During recruitment, grip strength (kilogram force (kgf)) was measured using a handheld dynamometer in a seated position with the arm rested at 90°. A maximum of 3 measurements on each hand with a 15–20 second rest in between was recorded. The average grip strength of the dominant hand was used in this analysis. Gait speed (metre per second (m/s)) was measured from participants completing two timed walks of 3 metres at usual pace from standing start, with at least 1 metre at the end of the course to prevent slowing. The mean average of two walks was used in this analysis.
The distribution of hand grip strength showed differences between males and females (S1 Fig in S1 File). Grip strength was subsequently categorised according to sex-specific quintiles of standard deviation (SD). The categories were low grip strength (quintile 1, lowest 20%), medium grip strength (quintile 2–4, middle 60%) and high grip strength (quintile 5, highest 20%).
Initially, grip strength was treated as a continuous variable. Following that, it was treated as a categorical variable, with high grip strength as the reference category. Furthermore, the European Working Group on Sarcopenia in Older People (EWGSOP)  was used to examine the association between grip strength and falls. The distribution of gait speed for male and female were similar (S2 Fig in S1 File), gait speed was categorised as low gait speed (quintile 1, lowest 20%), medium gait speed (quintile 2–4, middle 60%) and high gait speed (quintile 5, highest 20%). The reference category for gait speed was high gait speed. We have checked the correlation between grip strength and gait speed by using Pearson-correlation test.
Baseline general characteristics of participants were analysed according to grip strength and gait speed categories. Analysis of variance (ANOVA) was used for continuous variables and x2 tests for categorical variables. Cox proportional hazards regression was used to calculate hazard ratio (HR) and 95% CI for hand grip strength from the time of randomisation to the first serious fall-related hospital presentation.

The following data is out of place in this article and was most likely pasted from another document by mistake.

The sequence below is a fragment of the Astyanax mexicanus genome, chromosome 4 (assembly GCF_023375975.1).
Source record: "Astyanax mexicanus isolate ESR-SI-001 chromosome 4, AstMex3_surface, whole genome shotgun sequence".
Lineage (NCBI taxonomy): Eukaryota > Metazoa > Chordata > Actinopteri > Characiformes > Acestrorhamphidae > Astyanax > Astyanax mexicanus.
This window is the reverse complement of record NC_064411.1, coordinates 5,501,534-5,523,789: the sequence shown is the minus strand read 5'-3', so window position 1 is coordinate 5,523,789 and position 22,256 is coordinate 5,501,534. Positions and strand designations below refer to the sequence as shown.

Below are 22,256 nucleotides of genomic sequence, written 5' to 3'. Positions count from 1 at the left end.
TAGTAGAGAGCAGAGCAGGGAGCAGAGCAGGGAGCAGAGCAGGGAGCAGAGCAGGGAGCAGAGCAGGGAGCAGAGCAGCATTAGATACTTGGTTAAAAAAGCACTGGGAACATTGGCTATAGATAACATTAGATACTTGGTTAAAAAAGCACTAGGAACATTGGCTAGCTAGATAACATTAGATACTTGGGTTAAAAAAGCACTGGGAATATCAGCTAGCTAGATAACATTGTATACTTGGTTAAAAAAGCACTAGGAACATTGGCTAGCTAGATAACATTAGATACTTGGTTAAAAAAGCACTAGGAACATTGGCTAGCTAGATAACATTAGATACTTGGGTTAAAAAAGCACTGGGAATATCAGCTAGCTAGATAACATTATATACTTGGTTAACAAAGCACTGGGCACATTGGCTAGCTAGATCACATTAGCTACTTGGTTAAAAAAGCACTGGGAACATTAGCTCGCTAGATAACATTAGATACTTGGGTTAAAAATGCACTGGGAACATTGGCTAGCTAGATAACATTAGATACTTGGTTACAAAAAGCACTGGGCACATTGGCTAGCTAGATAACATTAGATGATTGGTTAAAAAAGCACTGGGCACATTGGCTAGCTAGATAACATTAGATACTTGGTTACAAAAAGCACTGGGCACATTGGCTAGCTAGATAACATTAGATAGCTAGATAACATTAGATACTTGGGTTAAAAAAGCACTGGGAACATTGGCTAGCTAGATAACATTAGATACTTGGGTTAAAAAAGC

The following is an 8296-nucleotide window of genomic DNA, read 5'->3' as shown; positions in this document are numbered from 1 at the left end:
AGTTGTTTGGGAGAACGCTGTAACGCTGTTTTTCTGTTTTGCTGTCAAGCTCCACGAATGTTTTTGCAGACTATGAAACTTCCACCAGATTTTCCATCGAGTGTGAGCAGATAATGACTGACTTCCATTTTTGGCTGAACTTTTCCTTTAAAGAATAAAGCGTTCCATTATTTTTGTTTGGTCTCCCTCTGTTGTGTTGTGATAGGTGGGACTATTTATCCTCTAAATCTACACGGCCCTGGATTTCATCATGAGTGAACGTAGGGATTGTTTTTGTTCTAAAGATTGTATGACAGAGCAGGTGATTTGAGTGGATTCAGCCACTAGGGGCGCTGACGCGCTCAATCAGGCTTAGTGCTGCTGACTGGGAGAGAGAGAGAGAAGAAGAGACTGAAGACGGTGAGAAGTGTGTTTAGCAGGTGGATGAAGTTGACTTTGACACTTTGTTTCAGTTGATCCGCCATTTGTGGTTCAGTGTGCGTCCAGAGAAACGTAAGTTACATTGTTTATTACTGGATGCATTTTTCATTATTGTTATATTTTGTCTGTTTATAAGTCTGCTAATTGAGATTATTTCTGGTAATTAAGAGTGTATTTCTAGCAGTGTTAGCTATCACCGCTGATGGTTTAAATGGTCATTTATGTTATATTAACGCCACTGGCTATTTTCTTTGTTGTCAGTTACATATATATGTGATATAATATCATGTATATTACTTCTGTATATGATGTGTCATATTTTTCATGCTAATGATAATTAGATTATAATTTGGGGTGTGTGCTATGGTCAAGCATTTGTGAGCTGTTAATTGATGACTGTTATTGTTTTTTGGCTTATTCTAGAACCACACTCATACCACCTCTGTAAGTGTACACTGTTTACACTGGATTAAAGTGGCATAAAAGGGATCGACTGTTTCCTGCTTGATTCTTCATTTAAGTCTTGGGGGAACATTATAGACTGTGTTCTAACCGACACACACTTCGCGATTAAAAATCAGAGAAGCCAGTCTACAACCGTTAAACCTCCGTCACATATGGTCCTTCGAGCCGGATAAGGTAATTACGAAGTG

Analyses of grip strength and risk of falls were adjusted for a priori selected age, sex (Model 1); Model 1 and physical activity, BMI and Short Form 12 (state of health) (Model 2); Model 2 and chronic kidney disease and polypharmacy (Model 3); Model 3 and aspirin (100 mg) (Model 4). Analyses for gait speed and risk of falls were adjusted with the same covariate adjustments as grip strength, with an additional variable for walking aid in all analysis models.
We examined if age and sex or BMI and sex modified the association between grip strength and falls by examining the interaction. There was an interaction between BMI and sex (p = 0.06), and hence, stratified analyses according to BMI categories and sex were also performed in sensitivity analyses. Additionally, for grip strength analyses, we excluded frail and prefrail participants and repeated the analyses since prefrailty/frailty is associated with several adverse effects that increases the risk of falls . Similarly, for gait speed, we repeated the analyses excluding those who use a walking aid.
Statistical analyses were performed using Stata MP version 17 for Windows (StataCorp LP, College Station, TX).
A total of 16,445 participants were included in the grip strength analysis, including 1,512 participants that experienced at least one serious fall. A total of 16,616 participants were included in the gait speed analysis, including 1,533 participants that experienced at least one serious fall (S3 Fig in S1 File). Participants were followed up over an average of 4.0 (SD 1.3) years. The overall incidence rate of falls in our participants was 23 per 1000 person-years. There was no/mild correlation between grip strength and gait speed (Pearson-correlation coefficient = 0.25, p <0.001).
The baseline characteristics of the participants according to grip strength categories are shown in Table 1. Participants with low grip strength were less likely to engage in physical activity, more often have chronic kidney disease and more likely to be treated with multiple medications (polypharmacy) compared to those with higher grip strength. 5.3% serious falls were observed in people with high grip strength, whereas 13.7% serious falls were observed in those who had a low grip strength (Fig 1). The rate of serious falls was higher in males with a grip strength <30 kgf and female with a grip strength <20 kgf (Fig 2).
The baseline characteristics of participants according to gait speed categories are shown in S1 Table in S1 File. Participants with low gait speed were less likely to engage in physical activity, have chronic kidney disease and treated with polypharmacy compared to those with high gait speed.
Associations between grip strength and risk of serious falls